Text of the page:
Apple Hack Points to Broader Vulnerabilities in the Cloud

The Apple store in San Francisco on January 27, 2014. Robert Galbraith/Reuters

Apple has issued a statement denying that a recent hack of celebrity iCloud accounts was the result of an internal security flaw. "None of the cases we have investigated has resulted from any breach in any of Apple's systems including iCloud or Find My iPhone," the company wrote. For the most part, Apple has been characteristically tight-lipped about the details of the hack. In the company's statement, however, it did add that the accounts were breached by an attack on "usernames, passwords and security questions."

Apple did not respond to Newsweek's request to speak about the hack, but based on the company's statement, it would appear hackers specifically took aim at the accounts of celebrities such as Kirsten Dunst and Jennifer Lawrence. Apple said it spent more than 40 hours investigating the breach and determined it was a "very targeted" attack, as opposed to one that exploited a broader security loophole.

According to security expert Bruce Schneier, such attacks are reasonably preventable if Internet users adopt sufficiently complex passwords. The problem, he says, is customers of cloud storage companies need to "stop trying to make memorizable passwords." Anything you can remember, he adds, can be breached with a brute force attack—that is, an attack where hackers make a series of sophisticated guesses at an account's password.

"It's not a story of Apple screwing something up," Schneier says. Instead, he says, the attack articulates a broader issue with data security in the cloud—in particular people's willingness to trust their information to Silicon Valley tech giants.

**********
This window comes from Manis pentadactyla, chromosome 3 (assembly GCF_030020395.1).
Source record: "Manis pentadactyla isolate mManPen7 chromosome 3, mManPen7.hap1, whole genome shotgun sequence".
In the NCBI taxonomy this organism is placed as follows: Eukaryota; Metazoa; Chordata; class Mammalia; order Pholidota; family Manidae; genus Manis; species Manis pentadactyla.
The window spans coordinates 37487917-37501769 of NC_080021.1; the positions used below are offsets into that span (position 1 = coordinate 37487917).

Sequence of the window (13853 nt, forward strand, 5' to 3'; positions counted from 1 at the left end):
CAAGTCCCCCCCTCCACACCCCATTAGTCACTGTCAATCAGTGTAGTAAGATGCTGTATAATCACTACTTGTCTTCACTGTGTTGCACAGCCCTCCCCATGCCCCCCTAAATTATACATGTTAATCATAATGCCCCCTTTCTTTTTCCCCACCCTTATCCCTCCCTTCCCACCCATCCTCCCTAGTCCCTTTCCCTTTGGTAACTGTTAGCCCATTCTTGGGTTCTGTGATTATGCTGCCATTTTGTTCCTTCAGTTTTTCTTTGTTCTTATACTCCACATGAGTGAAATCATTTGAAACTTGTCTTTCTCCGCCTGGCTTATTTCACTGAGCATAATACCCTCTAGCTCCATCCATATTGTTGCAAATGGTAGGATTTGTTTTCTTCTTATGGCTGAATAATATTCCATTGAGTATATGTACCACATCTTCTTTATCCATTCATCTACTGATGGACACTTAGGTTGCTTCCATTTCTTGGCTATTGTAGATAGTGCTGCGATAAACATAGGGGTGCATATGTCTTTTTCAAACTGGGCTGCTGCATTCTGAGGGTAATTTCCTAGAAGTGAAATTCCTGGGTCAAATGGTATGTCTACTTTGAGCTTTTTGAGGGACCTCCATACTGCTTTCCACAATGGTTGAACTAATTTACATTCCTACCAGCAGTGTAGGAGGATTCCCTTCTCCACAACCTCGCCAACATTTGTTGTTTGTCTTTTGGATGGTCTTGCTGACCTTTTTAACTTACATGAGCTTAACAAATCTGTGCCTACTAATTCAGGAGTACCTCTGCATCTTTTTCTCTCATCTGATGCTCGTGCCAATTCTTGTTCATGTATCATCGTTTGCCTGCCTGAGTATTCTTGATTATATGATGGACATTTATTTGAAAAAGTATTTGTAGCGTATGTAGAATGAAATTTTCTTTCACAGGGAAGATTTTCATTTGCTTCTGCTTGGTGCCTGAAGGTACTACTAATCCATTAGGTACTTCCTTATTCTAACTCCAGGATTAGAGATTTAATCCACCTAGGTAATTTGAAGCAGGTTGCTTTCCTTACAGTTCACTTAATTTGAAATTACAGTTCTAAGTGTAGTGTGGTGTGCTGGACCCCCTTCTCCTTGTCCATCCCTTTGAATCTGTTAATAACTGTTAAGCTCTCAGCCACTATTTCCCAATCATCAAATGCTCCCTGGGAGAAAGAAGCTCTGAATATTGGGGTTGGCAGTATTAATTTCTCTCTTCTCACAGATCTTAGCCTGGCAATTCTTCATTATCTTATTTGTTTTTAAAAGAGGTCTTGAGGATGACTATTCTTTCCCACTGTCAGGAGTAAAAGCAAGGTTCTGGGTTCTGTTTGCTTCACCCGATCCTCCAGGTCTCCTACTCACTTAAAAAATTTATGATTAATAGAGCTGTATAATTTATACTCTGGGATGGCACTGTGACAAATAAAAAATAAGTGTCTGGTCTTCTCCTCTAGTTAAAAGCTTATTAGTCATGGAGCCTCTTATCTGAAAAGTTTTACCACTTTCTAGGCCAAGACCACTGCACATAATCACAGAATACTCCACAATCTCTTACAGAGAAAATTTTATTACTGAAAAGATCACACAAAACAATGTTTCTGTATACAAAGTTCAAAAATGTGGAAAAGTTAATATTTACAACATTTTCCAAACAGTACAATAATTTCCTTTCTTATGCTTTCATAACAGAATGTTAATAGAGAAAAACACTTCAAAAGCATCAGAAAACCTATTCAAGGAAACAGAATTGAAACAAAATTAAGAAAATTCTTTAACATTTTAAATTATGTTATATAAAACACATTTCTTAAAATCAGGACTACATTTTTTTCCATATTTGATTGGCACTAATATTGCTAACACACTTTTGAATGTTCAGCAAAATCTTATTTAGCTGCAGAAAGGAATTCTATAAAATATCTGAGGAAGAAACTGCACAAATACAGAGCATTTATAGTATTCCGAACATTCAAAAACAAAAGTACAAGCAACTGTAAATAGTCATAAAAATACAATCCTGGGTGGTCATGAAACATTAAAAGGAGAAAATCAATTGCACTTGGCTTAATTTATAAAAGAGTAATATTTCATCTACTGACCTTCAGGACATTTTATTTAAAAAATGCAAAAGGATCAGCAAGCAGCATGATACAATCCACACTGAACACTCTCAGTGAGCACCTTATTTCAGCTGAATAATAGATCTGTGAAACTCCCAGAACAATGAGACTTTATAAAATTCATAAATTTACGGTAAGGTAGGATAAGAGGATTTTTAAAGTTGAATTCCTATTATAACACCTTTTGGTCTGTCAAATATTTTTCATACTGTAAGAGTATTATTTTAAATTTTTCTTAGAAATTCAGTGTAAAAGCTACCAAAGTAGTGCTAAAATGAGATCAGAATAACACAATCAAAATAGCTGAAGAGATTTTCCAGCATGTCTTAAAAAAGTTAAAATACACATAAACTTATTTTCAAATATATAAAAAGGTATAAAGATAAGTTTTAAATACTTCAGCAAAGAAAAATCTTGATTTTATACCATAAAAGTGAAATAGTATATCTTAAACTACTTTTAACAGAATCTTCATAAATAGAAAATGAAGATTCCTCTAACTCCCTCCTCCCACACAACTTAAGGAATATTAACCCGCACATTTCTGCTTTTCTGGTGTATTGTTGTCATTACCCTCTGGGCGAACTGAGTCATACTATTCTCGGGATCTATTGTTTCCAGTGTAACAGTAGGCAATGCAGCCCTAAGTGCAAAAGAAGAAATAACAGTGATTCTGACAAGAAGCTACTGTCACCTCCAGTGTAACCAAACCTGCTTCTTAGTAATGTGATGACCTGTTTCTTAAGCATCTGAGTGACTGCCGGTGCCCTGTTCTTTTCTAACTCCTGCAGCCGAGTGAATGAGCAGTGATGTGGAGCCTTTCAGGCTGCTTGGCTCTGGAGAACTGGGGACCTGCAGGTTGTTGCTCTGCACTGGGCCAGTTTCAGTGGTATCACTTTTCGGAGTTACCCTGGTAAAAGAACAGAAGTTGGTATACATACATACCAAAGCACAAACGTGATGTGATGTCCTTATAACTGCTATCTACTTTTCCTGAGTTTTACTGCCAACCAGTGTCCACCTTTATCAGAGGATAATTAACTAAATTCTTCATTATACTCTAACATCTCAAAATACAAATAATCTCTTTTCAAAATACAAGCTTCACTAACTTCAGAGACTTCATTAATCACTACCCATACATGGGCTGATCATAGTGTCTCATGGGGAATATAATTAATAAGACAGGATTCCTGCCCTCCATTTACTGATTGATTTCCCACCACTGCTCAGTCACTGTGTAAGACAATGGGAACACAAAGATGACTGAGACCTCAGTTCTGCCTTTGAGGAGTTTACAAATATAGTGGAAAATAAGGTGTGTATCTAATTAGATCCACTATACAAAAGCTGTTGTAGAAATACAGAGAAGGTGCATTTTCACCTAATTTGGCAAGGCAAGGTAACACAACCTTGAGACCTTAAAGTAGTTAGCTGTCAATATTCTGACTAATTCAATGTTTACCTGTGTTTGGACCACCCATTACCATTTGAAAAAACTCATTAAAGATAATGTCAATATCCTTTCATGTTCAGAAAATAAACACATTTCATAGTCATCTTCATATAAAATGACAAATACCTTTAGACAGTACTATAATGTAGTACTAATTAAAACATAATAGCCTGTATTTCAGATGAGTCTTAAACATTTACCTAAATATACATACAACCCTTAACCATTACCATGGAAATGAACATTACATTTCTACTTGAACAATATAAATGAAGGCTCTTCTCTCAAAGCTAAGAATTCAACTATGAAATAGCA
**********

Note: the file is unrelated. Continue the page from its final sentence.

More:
With the number of internet users set to grow by 60 percent in the next five years, cloud storage and computing is positioned to become an increasingly integral repository for sensitive photos, documents, videos and other private media. Services like Apple, Google, Amazon and Dropbox have continued to grow steadily in the past decade. In 2004, there were 900 million internet users. Today, there are 3 billion. Much of the information they access through sites are kept in one of the more than 3,200 data centers around the world (more than a third of which are in the U.S.) For a sense of scale, according to Greenpeace, if this collective "cloud" were a single country, it would rank sixth in the world, in terms of energy consumption, behind only Russia, India, Japan, the U.S. and China, in that order.

In many ways, that's a good thing. The cloud is far more efficient than storing information on individual hard drives. But it makes Internet users' personal media vulnerable to attacks. As Schneier points out, iPhones sync with iCloud, meaning anytime a person takes a photograph it goes onto the cloud, where, with the wrong password, it's open to a brute force attack.

"My worry about the cloud is not my password, it's the company," he says. "They are corporate entities out to make money."